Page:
The Seat IBE electric concept car is described by the Spanish carmaker as a ‘sporty and dynamic concept for urban mobility’ that gives a subtle clue to the ongoing development of the next generation of SEAT design.
The SEAT IBE is 3.78 meters long – making it more than 25 centimeters shorter than an Ibiza – but its unusual breadth of 1.80 meters and overall height of just 122 centimeters lend it classic sports car proportions.
Classically sporty features of the two-door layout include its extremely low bonnet and long roof line. The short front overhang and muscular rear end work together with the arch-filling 19-inch wheels to underscore the car’s powerful, compact look.
Visual highlights include the full LED headlamps, trademark Arrow Design nose, elongated and flattened V-shaped bonnet (made possible thanks to use of a full electric motor), broad ‘shoulders’ and sculpted flanks. At the back, the rear light clusters again feature LED light guide technology and once again display the ‘arrow’ thematic.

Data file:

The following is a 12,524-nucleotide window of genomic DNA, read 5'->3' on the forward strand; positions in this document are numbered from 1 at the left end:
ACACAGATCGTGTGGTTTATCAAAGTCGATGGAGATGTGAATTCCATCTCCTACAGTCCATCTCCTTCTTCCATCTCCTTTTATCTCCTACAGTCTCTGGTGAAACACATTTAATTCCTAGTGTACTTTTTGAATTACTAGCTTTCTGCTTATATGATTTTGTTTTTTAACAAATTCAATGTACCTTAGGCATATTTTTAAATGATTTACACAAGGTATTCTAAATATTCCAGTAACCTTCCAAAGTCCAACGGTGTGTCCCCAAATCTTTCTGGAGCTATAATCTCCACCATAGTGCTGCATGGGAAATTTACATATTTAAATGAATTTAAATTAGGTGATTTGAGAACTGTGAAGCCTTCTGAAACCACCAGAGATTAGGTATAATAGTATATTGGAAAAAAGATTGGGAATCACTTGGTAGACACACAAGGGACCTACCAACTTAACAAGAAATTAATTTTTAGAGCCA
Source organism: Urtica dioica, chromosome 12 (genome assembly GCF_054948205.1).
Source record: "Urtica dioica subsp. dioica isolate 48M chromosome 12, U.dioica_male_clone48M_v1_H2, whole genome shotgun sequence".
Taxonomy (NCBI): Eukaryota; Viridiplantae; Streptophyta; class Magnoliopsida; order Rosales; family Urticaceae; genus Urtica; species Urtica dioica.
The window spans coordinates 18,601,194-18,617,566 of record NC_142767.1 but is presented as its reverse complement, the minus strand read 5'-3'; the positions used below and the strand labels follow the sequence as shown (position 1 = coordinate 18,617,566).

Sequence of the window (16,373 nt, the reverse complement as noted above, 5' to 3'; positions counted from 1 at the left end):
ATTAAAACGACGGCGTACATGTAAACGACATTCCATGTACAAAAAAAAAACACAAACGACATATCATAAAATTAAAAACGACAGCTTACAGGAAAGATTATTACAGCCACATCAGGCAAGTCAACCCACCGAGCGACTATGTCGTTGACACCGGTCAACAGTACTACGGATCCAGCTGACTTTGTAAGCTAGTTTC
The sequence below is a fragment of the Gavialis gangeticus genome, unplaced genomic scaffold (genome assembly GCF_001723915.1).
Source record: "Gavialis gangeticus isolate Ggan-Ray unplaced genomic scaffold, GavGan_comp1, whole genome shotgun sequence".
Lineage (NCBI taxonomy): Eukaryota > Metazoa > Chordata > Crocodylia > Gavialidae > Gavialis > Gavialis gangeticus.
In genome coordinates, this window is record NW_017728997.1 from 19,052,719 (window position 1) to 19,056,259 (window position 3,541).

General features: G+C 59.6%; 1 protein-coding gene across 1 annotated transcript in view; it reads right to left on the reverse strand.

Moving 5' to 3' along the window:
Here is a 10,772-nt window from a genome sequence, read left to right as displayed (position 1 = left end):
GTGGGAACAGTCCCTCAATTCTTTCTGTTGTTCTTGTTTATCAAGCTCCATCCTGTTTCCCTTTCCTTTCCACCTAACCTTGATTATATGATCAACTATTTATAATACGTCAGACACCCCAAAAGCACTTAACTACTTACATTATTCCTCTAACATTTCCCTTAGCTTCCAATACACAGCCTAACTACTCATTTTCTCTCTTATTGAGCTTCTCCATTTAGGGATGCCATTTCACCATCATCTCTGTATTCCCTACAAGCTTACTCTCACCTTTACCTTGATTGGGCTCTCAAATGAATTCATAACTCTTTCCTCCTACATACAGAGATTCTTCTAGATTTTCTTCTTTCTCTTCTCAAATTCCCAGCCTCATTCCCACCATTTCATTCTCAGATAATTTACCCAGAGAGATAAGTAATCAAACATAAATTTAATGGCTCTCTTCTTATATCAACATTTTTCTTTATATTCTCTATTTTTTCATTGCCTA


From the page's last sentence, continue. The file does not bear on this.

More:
Tightly cut as a 2+2, the IBE is conceived for youthful lifestyles and while it has plenty of space for a couple, there is also the possibility of carrying up to four.
The SEAT IBE’s motor is found beneath the extremely flat bonnet, with the lithium-ion battery positioned in the car’s very short rear. With a maximum output of 75 kW (102 PS) and 200 Nm of torque, the power unit delivers exactly the kind of dynamic driving fun you might expect of a car that looks so sporty. The typical ‘city dash’ from 0 to 50 km/h takes only 3.4 seconds; within 6.3 seconds the IBE has reached 80 km/h and, after only 9.4 seconds, it arrives at 100 km/h.
The 1,000 kg car’s continuous power rating is limited to 50 kW (68 PS), with the top speed pegged at 160 km/h – more than enough to cut an impressive dash even on urban motorways.
Battery capacity is 18 kWh, which is plenty to cover all the daily mobility requirements of city life.
It goes without saying, of course, that the SEAT IBE is equipped with the latest safety and communication systems and, in particular, is prepared for car-to-x communication. Anticipating the information network of the future, the car is even capable of exchanging data about its status or safety alerts directly with other vehicles or the traffic infrastructure.[wzslider height=”400″ lightbox=”true”]